The Philosophy of Jiu Jitsu

study the philosophies of war to master the strategies of winning

Never ever underestimate your opponent

We’ve learned all about this. About the greed. About the relentless drive to have more. More. More.

We know what they’re capable of. We know it by heart.

We know they are ruthless, cheating liars. We know they redefine the term ‘hypocrites.’ We know they are fake humans.

As Time Magazine reports, the rich see greed as good.

While stereotypes suggest that poor people are more likely to lie and steal, new research finds that it’s actually the wealthy who tend to behave unethically.

No surprise there. Although their owned media will tell us otherwise. Because they are selling us a storyline. Propaganda.

It’s us, they tell us, not them. We are the problem, not them. Because if we are the problem then we become more and more divided. We play into their game because we blame and hate each other instead of zeroing in on the real culprits.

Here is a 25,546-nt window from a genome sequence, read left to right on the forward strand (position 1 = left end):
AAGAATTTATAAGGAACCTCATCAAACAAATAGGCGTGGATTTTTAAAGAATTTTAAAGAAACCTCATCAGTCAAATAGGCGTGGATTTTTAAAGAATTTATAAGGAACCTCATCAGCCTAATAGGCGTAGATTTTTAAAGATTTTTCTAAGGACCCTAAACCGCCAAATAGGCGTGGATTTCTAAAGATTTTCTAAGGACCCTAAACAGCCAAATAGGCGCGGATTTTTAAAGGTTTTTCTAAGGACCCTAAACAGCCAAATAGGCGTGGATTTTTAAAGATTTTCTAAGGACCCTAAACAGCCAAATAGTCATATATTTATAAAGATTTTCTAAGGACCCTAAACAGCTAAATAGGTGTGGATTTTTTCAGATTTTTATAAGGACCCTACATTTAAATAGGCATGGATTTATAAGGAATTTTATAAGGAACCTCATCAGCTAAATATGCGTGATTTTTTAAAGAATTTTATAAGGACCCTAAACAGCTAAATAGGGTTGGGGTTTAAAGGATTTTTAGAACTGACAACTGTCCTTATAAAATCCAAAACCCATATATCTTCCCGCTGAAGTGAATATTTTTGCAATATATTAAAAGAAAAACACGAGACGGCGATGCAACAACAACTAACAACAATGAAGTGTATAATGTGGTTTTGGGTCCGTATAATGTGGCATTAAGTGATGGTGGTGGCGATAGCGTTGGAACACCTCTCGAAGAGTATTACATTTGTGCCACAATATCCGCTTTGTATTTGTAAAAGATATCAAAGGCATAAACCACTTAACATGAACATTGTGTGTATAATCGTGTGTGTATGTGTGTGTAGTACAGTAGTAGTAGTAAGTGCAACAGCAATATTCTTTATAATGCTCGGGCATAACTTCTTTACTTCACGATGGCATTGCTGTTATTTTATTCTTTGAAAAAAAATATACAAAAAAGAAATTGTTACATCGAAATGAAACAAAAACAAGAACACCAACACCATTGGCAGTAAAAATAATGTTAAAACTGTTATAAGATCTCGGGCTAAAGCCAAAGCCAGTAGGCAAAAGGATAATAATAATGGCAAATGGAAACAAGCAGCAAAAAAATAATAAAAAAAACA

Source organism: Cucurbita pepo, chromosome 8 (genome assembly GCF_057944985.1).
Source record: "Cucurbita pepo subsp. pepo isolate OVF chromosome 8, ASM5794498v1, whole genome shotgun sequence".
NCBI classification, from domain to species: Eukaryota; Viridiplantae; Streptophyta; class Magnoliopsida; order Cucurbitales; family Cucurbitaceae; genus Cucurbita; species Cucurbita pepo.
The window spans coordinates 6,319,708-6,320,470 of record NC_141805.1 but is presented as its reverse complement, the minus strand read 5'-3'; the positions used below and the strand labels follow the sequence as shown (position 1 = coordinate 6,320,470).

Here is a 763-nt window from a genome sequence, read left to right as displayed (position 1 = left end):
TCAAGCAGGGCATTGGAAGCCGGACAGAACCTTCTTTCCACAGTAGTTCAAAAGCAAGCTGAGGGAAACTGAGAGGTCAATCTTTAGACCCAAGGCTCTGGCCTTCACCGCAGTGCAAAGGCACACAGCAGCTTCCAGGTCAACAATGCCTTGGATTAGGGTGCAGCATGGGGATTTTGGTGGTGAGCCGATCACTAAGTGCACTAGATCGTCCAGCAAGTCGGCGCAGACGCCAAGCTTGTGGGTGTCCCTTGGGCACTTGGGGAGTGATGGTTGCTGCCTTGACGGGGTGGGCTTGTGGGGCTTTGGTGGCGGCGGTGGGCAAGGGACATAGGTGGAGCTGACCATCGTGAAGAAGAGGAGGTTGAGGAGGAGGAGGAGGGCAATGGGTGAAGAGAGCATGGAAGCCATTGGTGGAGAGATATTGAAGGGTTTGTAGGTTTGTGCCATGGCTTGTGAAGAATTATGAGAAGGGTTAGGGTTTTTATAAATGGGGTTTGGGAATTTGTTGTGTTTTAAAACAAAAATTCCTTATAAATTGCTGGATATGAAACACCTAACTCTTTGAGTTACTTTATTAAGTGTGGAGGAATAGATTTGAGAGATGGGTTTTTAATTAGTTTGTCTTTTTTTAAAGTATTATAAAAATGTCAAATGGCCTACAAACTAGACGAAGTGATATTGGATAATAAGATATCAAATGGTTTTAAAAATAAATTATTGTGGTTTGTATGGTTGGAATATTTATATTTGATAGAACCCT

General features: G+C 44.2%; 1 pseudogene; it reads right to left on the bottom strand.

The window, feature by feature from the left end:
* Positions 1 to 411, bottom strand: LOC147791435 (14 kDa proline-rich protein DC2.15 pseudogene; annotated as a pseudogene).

And the real culprits are greed, hate and division.

Contempt for the human spirit

We know their God is neither Christian, Jewish, Islamic, Buddhist or even slightly religious. Even as atheists they fail. Because we know they worship money, power, elitism, divisiveness and selfishness.

From the Atheist’s Code of Ethics:

When the Atheist approaches the problem of finding natural grounds for human morals and establishing a nonsuperstitious basis for behavior, it appears as though nature has already solved the problem to a great extent. Indeed, it appears as though the problem of establishing a natural, humanistic basis for ethical behavior is not much of a problem at all. It is in our natures to desire love, to seek beauty, and to thrill at the act of creation.

I think this is true. For most of us. But there’s a line. And a certain group not only keeps crossing it, they’ve built fortresses of solitude on the other side.

The line in the sand

If we were to draw a line through humanity, and call it Good versus Evil, it would be far less about a judgment of individuals and their words, and based far more on the evidence of their actions and greed.

Perhaps it would be more apt to title our line in the sand as Good versus Greed. Or maybe even Consideration versus Selfishness.